Not everyone can become a "doctor." It takes years and in some cases decades to become a medical doctor. I will never become an M.D. It just is not in me. I'm not the kind of "doctor" who can help anyone physically. This past weekend I received my diploma for having completed my doctorate in ministry and spirituality. No, I cannot serve in the ER nor can I prescribe any medicine (well, I am now prescribing Tylenol and all forms of over the counter cough medicine . . . but no one is paying me for that).
Whatever one does, it cannot be done alone. It always takes a community of people. I was blessed this weekend that all of my immediate extended family on both sides (except for my grandparents) traveled to Pasadena for my commencement. While I actually finished my degree in March, the ceremony was in June and became the excuse for a huge vacation to Southern California.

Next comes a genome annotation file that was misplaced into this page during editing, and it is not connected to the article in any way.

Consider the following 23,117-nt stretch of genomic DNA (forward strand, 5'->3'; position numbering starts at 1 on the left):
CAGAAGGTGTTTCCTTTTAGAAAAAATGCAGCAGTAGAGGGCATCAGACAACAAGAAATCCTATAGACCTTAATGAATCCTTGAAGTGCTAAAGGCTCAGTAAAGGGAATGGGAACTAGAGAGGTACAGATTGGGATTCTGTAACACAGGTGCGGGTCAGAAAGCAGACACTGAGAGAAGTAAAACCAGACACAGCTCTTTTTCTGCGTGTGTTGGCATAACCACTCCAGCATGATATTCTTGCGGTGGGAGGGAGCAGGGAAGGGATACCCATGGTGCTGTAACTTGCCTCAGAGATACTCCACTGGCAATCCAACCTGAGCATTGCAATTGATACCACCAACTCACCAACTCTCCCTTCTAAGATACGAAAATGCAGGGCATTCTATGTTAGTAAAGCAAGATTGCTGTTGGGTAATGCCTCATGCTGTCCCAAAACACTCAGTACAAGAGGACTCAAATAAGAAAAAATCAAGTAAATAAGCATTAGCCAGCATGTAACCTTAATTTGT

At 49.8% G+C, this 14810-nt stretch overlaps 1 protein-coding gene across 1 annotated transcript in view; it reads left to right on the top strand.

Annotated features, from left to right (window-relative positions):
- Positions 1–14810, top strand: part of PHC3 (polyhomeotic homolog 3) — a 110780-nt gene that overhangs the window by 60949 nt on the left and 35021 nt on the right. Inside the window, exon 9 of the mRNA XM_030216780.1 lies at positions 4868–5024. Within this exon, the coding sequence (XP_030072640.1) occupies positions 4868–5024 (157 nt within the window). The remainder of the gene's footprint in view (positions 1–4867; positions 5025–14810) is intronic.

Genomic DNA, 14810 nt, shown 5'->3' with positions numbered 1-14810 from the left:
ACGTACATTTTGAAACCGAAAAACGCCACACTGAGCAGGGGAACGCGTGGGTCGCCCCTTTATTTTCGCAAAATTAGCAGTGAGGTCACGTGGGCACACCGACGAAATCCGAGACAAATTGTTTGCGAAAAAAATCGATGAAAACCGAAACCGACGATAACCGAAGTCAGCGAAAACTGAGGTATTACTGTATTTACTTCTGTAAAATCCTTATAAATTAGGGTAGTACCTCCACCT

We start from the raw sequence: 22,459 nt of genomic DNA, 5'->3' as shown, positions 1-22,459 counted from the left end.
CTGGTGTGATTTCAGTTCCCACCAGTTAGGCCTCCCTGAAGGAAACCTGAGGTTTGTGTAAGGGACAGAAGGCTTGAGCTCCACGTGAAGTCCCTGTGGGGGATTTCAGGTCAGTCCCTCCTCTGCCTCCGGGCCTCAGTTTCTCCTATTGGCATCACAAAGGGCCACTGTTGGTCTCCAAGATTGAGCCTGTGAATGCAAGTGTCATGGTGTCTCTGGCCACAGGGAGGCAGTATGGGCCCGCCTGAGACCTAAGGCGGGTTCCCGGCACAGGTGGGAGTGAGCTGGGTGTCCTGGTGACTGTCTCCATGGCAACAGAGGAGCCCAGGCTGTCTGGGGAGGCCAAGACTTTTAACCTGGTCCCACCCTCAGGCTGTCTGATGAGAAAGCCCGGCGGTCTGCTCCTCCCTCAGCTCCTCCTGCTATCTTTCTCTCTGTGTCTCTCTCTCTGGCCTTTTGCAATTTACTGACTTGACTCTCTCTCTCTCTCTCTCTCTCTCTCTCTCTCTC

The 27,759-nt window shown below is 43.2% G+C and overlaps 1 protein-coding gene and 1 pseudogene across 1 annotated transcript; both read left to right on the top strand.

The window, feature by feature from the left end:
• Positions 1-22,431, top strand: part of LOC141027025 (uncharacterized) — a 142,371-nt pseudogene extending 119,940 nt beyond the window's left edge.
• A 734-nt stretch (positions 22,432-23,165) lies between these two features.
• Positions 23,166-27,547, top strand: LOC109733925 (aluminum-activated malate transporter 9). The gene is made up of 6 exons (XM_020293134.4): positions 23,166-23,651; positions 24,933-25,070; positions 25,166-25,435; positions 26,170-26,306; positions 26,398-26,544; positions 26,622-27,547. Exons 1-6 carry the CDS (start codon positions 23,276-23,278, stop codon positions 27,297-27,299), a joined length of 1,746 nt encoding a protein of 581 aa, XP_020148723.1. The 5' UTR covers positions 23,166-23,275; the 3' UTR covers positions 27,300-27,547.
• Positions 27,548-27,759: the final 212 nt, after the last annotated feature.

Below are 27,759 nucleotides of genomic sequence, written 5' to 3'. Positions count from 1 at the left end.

It was a great trip at every turn - days at Disneyland, afternoon at Huntington Library Gardens, day at the beach, Price is Right, Jay Leno, dinners, lunches, 15 passenger van rides through LA, Dallas Willard speaking at the hooding, Richard Mouw speaking at commencement, having all my family together - it was all great. It made me realize over and over again that I could never do this alone. We are not self-made people. We are a community. Even if I had no wife, kids, parents or family, I could not "educate myself." It takes a community of students and professors and administrators to make that happen. Life is community even among the most reclusive of individuals.
I thank my wife and kids who were my immediate community. I thank my parents and sister who were my first community. I thank my in laws who adopted me into their community. I thank my brother in laws who are brothers in love. I thank my niece and nephews who show me that community keeps going beyond us. I thank the one whose echo invigorates the human soul. Doctors are doctors of nothing without a community of people to serve and be served by.